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Greenhouse produce freshens up WDC lunches

Ed Lewis, the coordinator of the new greenhouse at Wadena-Deer Creek Middle/High School, talks to Jeff Mehl's fourth-grade class. The school district is incorporating lettuce, spinach and radishes grown at the greenhouse into meals.1 / 4
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Some of the vegetables in Wadena-Deer Creek school lunches haven't traveled very far.

They're grown right on the middle/high school grounds in a greenhouse that opened in November.

So far, the harvest is limited and the fresh food runs out quickly. But Ed Lewis, the school's greenhouse coordinator, is developing a crop rotation that will ensure produce will be consistently available throughout the school year. He hopes to start an outdoor garden this summer.

Radishes, spinach and lettuce have already appeared in lunches. Lewis is also growing green beans, carrots, snap peas, kale and strawberries. Classes from all grade levels regularly stop by the greenhouse to learn about gardening and plant flowers.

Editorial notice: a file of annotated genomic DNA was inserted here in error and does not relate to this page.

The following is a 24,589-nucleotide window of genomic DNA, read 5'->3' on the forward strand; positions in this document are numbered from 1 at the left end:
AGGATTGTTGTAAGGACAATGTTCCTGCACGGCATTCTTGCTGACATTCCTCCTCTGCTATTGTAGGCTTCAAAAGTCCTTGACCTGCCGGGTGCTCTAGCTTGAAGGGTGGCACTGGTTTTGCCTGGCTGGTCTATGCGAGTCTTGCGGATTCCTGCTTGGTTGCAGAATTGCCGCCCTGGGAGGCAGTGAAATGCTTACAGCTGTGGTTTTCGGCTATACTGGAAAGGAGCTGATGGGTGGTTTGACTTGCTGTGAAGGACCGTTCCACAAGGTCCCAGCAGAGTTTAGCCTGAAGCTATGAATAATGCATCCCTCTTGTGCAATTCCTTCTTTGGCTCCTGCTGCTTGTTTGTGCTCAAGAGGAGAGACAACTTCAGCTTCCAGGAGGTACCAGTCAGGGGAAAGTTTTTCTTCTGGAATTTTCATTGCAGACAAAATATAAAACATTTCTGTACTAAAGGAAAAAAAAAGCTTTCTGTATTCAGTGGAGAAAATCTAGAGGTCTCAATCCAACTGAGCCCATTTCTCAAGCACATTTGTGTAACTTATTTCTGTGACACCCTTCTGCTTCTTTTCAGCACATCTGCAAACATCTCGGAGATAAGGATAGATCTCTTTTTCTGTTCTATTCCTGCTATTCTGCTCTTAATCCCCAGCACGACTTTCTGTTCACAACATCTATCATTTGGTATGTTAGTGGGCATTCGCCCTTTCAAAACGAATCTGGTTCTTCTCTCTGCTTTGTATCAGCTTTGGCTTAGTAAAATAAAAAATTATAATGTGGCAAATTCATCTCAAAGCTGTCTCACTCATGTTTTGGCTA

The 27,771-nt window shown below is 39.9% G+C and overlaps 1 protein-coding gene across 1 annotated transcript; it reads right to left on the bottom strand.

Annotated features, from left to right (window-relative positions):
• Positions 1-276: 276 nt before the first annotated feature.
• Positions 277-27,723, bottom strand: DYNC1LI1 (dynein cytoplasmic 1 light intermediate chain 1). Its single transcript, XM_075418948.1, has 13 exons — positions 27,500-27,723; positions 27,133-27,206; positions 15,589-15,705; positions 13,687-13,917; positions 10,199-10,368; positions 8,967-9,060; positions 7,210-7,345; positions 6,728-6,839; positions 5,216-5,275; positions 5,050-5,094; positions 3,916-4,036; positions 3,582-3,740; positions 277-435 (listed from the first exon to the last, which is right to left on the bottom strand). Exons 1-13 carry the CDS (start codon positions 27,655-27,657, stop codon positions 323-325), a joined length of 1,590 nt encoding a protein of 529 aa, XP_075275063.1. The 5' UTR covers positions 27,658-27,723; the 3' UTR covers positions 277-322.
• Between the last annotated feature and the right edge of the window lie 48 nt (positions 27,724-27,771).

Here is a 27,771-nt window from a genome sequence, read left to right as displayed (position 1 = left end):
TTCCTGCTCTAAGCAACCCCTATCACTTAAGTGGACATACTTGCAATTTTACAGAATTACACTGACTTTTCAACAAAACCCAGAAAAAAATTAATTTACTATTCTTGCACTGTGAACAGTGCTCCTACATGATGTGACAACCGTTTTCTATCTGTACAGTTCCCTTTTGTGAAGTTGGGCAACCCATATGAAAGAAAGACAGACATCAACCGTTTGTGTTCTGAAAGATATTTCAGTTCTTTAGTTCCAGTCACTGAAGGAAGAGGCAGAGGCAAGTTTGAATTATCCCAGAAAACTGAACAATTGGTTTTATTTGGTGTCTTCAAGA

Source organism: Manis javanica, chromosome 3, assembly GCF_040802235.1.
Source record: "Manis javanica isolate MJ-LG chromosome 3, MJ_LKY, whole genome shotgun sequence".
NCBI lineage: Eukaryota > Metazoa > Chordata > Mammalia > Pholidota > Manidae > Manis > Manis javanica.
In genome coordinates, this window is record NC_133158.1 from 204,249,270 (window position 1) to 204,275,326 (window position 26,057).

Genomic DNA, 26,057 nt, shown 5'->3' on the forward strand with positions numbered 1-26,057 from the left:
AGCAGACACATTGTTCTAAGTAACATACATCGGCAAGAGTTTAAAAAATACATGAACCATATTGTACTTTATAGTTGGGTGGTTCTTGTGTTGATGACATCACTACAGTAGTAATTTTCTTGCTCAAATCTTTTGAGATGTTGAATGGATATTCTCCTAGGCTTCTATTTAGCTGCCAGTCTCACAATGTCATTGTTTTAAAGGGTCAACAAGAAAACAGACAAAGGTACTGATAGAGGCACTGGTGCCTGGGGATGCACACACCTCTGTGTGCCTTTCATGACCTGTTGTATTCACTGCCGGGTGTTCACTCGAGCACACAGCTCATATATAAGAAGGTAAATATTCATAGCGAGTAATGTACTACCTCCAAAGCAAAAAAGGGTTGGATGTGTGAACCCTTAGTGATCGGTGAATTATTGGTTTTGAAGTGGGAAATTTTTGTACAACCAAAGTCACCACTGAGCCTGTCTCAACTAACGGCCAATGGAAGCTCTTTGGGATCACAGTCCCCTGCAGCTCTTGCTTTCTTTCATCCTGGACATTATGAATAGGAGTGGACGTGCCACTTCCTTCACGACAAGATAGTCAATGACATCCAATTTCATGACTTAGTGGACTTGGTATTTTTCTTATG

"I like the thought of knowing where my food is coming from," said WDC junior Blake Connell between bites of mixed greens, which included some spinach grown in the greenhouse. "You can tell that it's homegrown."

Senior Nick Carlson said anything that can make school lunch better is worthwhile. "Fresh food is better than frozen food."

Before lunch last week, head cook Darla Hayes said it's not just about saving money and feeding students higher quality food, she said. There's an educational component, too.

"Some kids don't realize what comes out of a garden," Hayes said.

In the greenhouse - heated to 72 degrees by the sun alone - Lewis tended to his plants before a class of elementary students dropped by.

The 61-year-old has been gardening since he was two or three.

"I've always enjoyed the freshness of the stuff you grow yourself," said Lewis, who is also the pastor at First Missionary Baptist Church in Wadena. "I love doing it so much. My gift is to give back what I grow out here."

He doesn't use any pesticides or herbicides and the only fertilizer he uses is fish emulsion.

Lewis said it's important for children to learn that food doesn't originate in a grocery store; it starts in the ground.

"(Students) can take what they do here back home," he said, "and do the same thing with a few seeds, some soil and water."